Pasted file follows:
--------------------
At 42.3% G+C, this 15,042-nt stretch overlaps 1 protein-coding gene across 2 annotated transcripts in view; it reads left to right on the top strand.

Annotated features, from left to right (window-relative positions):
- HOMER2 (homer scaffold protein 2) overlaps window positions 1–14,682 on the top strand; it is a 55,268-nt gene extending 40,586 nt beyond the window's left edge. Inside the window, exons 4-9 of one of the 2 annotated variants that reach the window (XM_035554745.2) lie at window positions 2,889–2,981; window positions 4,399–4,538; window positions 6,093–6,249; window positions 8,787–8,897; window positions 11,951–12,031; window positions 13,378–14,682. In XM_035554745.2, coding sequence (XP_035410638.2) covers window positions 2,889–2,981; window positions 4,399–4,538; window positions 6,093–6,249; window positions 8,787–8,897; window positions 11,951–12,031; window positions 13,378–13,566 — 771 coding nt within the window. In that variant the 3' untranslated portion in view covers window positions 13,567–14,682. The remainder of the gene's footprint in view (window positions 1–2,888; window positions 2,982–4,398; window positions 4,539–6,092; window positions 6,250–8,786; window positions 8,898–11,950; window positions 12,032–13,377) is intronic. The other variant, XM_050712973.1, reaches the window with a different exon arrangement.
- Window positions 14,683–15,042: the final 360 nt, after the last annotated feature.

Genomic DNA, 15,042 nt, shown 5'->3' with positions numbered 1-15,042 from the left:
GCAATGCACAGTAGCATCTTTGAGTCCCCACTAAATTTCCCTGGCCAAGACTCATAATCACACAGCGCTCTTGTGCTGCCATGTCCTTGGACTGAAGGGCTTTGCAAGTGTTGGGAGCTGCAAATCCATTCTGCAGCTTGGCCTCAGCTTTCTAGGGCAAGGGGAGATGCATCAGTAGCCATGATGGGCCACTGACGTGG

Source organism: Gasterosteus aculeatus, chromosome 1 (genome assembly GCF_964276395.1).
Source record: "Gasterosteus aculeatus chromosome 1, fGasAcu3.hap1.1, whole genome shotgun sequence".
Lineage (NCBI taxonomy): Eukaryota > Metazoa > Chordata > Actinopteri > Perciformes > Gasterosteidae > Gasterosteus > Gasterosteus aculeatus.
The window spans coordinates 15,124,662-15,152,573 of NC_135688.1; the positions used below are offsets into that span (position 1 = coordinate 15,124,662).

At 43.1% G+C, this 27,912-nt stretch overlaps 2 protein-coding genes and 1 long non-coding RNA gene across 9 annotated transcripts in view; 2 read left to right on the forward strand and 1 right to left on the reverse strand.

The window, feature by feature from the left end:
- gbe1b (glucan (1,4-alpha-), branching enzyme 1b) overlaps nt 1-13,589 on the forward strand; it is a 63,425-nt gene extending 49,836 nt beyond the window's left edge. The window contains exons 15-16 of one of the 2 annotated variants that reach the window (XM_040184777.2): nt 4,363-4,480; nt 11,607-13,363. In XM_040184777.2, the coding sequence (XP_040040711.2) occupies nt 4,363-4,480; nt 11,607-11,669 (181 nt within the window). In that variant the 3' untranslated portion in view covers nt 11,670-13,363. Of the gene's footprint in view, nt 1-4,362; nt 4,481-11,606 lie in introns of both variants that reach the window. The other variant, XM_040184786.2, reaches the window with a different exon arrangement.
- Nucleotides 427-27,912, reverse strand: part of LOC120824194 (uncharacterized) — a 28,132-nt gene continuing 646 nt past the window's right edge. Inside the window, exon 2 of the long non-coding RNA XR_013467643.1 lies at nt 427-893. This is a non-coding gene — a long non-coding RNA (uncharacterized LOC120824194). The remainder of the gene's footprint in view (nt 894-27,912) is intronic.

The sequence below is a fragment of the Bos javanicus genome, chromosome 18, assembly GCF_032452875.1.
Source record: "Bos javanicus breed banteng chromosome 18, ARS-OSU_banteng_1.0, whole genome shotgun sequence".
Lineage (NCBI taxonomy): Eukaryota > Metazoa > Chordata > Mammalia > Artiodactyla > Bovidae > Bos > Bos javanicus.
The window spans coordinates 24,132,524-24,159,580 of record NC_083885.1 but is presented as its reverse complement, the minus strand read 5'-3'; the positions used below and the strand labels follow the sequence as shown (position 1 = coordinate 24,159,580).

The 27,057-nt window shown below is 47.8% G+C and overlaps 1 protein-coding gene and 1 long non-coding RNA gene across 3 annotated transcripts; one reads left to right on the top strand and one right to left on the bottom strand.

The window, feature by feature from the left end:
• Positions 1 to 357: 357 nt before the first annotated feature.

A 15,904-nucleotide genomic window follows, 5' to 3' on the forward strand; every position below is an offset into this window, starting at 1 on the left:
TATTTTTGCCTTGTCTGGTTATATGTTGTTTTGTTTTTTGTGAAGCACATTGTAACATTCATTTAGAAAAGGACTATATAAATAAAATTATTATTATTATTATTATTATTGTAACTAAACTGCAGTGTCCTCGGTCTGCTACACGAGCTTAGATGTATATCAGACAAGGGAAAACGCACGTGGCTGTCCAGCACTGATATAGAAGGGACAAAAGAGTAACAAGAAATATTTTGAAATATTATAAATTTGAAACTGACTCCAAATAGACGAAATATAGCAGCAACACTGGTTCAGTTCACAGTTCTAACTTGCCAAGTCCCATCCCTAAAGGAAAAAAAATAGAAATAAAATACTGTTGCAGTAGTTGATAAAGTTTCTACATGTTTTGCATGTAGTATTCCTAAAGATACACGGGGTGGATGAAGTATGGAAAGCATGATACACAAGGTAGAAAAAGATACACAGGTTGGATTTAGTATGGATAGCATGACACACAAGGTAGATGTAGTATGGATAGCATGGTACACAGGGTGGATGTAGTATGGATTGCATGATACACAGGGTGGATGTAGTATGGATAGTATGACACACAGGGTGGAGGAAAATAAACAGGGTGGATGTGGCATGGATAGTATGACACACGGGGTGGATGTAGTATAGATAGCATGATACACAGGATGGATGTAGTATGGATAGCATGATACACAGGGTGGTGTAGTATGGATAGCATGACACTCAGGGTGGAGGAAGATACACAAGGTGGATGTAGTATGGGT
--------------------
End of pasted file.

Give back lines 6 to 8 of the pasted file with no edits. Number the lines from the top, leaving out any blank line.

GCAATGCACAGTAGCATCTTTGAGTCCCCACTAAATTTCCCTGGCCAAGACTCATAATCACACAGCGCTCTTGTGCTGCCATGTCCTTGGACTGAAGGGCTTTGCAAGTGTTGGGAGCTGCAAATCCATTCTGCAGCTTGGCCTCAGCTTTCTAGGGCAAGGGGAGATGCATCAGTAGCCATGATGGGCCACTGACGTGG

Source organism: Gasterosteus aculeatus, chromosome 1 (genome assembly GCF_964276395.1).
Source record: "Gasterosteus aculeatus chromosome 1, fGasAcu3.hap1.1, whole genome shotgun sequence".